Jan 20, 2011

The "complete protein" myth

I'd like to zero in briefly on this misconception I mentioned yesterday.  I hadn't really heard what it was all about, probably because before I came to South Africa I was pretty carnivorous.  Here, though, I'm about 90% vegetarian, particularly in the village (mainly out of laziness and the quick spoiling time of meat).  Seems like the idea was the meat contains "complete" protein with all the amino acids, while vegetarians should combine foods like beans and rice to get that same completeness.  Sounds plausible, right?  Humans did evolve as omnivores.

Apparently not:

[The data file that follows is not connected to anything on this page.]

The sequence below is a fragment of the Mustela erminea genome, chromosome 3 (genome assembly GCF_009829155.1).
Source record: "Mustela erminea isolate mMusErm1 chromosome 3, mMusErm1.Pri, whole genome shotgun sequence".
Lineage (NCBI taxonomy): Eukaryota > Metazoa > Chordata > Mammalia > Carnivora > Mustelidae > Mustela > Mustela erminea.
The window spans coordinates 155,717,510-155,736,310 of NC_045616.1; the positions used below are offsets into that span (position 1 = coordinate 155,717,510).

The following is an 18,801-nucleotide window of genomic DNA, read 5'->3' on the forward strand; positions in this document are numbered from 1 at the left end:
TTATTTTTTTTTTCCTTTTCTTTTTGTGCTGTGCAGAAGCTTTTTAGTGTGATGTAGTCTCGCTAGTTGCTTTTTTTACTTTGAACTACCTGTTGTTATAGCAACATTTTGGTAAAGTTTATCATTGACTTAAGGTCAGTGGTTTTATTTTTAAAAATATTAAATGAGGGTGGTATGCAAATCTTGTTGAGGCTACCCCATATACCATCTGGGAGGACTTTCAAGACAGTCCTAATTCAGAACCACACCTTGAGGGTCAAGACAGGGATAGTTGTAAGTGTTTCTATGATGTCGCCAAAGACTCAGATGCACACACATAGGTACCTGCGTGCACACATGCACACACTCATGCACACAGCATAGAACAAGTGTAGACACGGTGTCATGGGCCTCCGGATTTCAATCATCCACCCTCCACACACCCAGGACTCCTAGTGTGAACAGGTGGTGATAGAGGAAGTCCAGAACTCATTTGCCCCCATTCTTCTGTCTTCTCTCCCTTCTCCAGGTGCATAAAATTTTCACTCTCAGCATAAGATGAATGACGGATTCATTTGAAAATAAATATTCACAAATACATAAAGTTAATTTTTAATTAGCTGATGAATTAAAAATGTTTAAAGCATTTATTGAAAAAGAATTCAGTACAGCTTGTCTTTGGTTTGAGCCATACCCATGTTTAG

Here’s where it gets interesting. The idea that plant based foods were deficient in certain amino acids was based on studies of the growth of young rats done in the early 1900′s. A subsequent study done in 1952, looked at human requirements for essential amino acids and found them to be very different from rats. Additionally it showed that the requirements for all the essential amino acids in humans could be met by many unprocessed plant foods, without combining, in excess of the recommended levels. The bottom line is that plant protein is “complete.” Vegetables and grains contain all essential amino acids and non-essential amino acids in varying proportions, and will supply in excess of what is necessary for your daily needs.

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